Nana would always cut me a slab of her fresh warm bread. On that slab of bread she would slather fresh steaming tomato sauce. Then she would crush some of whatever meat was in the pot, leftover steak or chicken, or veal cutlet, onto the bread. Nest it snowed cheese all over the slab of red steaming bread. It was always incredibly delicious. After all, I was the first grandchild and a boy! I was supposed to spoiled and get the best from my Nana. Why did she do this when I was already on my way upstairs for lunch? She did not want her grandson to go upstairs and eat lunch on a cold stomach.
Mom didn't understand why I always ate such a light lunch. She became concerned that I didn't have enough of an appetite for growing boy. She brought me to Yale pediatric clinic but they didn't satisfy her. The clinic doctor said to leave me alone and I would eat when I was hungry but that wasn't good enough. Mom and embarked on a campaign with a great purpose: I would save all the starving children everywhere, especially in India, by eating everything she put in front of me. I tried but never got past the Indian subcontinent. However, hunger was kept at bay in, at least, Calcutta and New Delhi. I was ten when I began to question why other people weren't hungry just because I ate.
"Mothers are supposed to make their children eat," was Mom's reply, "so eat or people will think I am a bad mother. You don't want people to think you have a bad mother, do you?"
So I ate and ate. Somehow it didn’t seem enough. She had heard from my best friend’s mother that her son really ate like a trooper after his tonsils were removed. So Mom had my tonsils taken out. A year later, I was back at Yale-New Haven Hospital to take them out again. She was sure they had missed some, because I was not eating right. I was all “prepped” for surgery when someone questioned why they coming out twice. To my mother’s great dismay, they sent me home.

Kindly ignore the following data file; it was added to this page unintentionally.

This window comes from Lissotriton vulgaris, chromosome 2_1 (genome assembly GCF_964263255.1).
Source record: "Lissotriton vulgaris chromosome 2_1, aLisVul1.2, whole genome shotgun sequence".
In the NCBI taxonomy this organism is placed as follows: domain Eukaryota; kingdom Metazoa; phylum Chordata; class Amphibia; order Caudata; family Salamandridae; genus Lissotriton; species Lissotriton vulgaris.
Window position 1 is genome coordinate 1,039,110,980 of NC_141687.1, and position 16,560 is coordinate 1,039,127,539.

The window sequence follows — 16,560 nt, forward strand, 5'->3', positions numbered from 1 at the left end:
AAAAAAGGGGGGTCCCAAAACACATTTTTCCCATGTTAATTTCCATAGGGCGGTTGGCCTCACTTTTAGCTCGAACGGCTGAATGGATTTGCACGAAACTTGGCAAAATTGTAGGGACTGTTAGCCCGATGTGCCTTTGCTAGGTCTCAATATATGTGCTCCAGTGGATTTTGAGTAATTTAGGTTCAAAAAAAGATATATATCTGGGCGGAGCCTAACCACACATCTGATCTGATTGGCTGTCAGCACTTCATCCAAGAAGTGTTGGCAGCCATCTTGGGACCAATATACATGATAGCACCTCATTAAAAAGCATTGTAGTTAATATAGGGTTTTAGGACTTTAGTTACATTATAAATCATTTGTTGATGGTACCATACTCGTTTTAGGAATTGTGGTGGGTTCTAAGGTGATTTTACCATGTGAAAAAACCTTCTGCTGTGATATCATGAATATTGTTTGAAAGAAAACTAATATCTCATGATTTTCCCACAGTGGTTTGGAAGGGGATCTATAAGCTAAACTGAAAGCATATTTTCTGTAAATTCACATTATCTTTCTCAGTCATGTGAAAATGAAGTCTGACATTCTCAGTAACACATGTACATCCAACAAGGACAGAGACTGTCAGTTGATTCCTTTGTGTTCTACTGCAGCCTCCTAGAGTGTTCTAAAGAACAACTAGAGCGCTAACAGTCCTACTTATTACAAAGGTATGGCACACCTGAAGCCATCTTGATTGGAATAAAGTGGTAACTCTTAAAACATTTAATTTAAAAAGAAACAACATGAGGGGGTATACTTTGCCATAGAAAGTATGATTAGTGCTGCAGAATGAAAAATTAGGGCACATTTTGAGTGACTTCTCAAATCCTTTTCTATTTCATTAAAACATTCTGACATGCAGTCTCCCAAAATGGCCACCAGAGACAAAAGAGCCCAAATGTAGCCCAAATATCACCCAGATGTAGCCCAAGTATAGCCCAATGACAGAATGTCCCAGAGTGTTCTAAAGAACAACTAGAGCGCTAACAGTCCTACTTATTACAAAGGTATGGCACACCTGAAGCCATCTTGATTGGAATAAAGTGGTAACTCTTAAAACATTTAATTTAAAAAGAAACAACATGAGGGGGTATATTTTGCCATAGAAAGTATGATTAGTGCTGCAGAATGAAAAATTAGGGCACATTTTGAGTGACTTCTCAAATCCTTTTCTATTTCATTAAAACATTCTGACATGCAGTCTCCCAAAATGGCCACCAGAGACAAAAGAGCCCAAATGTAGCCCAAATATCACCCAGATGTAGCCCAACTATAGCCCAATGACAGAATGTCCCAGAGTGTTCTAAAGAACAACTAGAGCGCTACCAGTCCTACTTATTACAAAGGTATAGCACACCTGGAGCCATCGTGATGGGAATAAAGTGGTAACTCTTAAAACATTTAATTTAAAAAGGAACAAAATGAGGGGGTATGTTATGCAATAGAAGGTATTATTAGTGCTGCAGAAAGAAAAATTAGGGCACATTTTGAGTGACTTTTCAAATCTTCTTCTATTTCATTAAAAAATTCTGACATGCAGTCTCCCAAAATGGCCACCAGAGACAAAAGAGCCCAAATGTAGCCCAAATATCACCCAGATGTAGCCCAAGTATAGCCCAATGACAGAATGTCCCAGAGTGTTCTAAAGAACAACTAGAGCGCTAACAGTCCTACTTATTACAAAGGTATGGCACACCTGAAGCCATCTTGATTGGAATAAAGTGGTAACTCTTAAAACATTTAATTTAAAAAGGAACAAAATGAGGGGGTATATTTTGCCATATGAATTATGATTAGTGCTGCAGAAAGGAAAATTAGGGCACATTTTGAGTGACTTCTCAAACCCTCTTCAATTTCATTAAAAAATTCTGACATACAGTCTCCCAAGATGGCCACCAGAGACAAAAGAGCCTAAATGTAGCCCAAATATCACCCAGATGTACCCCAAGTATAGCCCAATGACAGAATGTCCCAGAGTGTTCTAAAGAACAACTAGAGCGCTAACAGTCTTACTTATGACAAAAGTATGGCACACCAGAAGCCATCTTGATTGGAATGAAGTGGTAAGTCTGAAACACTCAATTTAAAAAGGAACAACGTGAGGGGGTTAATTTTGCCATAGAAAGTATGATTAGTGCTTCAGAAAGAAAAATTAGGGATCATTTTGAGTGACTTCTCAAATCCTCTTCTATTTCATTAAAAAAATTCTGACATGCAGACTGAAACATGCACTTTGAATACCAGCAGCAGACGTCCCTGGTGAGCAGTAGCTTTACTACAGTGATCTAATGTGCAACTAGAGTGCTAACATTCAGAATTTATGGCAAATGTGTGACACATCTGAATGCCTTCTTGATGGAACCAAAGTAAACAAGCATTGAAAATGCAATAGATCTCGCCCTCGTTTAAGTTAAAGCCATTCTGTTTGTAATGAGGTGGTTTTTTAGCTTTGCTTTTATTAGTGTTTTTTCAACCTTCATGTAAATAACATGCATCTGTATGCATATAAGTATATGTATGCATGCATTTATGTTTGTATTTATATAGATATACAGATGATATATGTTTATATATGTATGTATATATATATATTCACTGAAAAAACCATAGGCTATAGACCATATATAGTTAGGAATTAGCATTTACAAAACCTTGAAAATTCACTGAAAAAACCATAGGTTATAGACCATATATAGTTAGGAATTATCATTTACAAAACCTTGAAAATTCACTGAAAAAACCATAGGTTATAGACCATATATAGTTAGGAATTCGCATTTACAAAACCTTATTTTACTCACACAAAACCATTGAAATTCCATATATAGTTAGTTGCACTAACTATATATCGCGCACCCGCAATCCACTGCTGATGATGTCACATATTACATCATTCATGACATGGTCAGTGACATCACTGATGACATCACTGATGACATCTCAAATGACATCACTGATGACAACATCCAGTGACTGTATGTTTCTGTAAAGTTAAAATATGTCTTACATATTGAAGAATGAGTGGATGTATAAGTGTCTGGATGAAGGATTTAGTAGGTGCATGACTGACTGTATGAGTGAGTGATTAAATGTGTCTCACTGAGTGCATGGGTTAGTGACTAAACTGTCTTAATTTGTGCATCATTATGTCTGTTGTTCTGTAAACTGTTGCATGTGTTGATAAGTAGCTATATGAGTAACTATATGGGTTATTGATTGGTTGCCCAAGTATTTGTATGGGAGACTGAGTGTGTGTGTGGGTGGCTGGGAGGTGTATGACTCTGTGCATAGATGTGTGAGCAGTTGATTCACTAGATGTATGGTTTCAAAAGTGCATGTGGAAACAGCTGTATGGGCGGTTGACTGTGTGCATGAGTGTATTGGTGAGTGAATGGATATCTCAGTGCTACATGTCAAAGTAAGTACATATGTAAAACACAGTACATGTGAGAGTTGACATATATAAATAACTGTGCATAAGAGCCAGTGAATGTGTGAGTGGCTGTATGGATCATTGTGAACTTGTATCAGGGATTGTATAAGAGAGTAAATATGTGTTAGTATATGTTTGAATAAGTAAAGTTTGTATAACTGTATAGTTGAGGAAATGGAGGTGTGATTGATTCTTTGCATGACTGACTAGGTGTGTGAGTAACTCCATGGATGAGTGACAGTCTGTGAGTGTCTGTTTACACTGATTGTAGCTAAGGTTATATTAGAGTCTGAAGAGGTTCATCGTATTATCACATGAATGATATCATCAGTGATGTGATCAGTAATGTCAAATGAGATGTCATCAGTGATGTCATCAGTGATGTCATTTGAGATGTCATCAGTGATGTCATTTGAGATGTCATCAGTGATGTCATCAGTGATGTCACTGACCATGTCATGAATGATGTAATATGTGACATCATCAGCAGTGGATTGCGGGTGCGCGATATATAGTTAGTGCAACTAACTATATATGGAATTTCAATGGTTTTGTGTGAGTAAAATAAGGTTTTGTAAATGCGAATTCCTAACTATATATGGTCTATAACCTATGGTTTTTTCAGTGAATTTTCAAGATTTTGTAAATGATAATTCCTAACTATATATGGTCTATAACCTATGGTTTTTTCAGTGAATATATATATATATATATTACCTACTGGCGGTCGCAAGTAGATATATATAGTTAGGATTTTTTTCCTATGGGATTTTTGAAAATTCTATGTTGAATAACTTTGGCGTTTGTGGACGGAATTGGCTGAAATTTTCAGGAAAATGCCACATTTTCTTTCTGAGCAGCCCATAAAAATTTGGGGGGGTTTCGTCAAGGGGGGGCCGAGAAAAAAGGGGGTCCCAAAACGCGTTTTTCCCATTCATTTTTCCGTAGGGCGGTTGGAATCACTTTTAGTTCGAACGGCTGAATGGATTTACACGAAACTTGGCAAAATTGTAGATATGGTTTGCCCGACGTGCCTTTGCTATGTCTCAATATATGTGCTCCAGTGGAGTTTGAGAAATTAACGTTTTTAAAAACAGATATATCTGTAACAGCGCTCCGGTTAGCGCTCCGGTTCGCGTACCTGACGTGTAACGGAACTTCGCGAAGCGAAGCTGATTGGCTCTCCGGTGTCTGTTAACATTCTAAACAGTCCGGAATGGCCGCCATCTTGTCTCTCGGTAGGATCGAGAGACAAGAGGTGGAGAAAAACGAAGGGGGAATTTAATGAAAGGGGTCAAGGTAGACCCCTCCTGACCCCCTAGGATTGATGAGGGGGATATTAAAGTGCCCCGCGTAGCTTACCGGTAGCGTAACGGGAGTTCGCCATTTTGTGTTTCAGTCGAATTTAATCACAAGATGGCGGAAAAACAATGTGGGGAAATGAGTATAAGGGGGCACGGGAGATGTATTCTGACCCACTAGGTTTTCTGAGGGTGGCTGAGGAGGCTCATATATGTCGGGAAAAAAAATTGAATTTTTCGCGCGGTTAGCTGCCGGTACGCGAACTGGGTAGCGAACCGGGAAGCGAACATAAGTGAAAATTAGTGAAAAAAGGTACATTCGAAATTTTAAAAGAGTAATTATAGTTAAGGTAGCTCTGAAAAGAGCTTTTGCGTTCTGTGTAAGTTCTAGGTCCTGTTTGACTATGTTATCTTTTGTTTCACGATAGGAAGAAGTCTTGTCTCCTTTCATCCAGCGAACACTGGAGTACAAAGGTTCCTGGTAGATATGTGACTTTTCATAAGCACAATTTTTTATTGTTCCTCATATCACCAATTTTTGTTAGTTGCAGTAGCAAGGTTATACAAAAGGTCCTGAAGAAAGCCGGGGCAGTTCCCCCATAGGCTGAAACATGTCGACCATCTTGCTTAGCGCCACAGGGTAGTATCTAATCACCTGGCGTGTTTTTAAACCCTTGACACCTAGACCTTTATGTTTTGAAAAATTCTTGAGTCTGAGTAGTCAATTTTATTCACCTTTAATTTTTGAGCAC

Mom always had some corollary to each of the basic rules. She said you have to eat to be strong, so eat. She always was adding things to the rules. Along with always wearing long underwear, you always had to wear a hat. This underwear and hat philosophy led to the mummification corollary where wrapped the child like a mummy. If a child was wearing long underwear, heavy jeans and sweater, and covered with snow boots, snow suit, and ear muffs under the hood of the coat, with a muffler covering his face, and mittens then he might be safe from the cold and the winter germs. Off course it was almost impossible to move never mind play dressed like that.
That mummy principle was the reason I hated winter. The other kids laughed at how I was dressed. I never had two mittens that matched because I always lost one somewhere in spite the snaps they were fastened with to my coat. I always wanted to make snowmen but it was too cold, too windy, too snowy, too dangerous, too like to get my feet wet with the wet snow. Today I wear only gloves and they all match.
Years after I had left home and was in the Air Force, I came to learn the value of those winter rules when I violated the long underwear principle. I was working long night shifts one winter refueling tanker aircraft on the Godforsaken blustery flight line at Dover, Delaware. The damp winter wind late at night was like razor slicing through my cotton my fatigues and thin field jacket. I came down with a really nasty cold around Thanksgiving.
The Air Force in its wisdom, did not see fit to issue us winter underwear because we were in a supply squadron not a flightline maintenance squadron. The fact that we were on the flightline 12 hours a day didn’t seem to make a difference. To make matters even worse, one midnight when I was working and sniffling and coughing, I asked the Mess Sergeant for some chicken soup instead of the usual midnight breakfast. He told me to “Shut up! and enjoy the wonderful creamed chipped beef on toast and fried Spam slices that Uncle Sam was providing.”
Two days later I struggled home to Connecticut for Christmas leave. As soon as I walked in the door, Mom felt my forehead. Then Mom put me in bed and made hot chicken soup with tiny meatballs, spinach and egg droppings. My aunt Mimi came over with an electric steamer and my father went out to buy pineapple juice. In twenty-four hours I was on a chicken soup, pineapple juice and steam high, and I felt great. I received several pairs of long winter underwear for Christmas that year and it became a standard gift for many years after.
It is terribly
sad that modern medical science has lost sight of these remedies. I
have never had any doctor prescribe them for my children, but I
remember them. I use them for my two daughters with copious amounts
of their secret additive--love.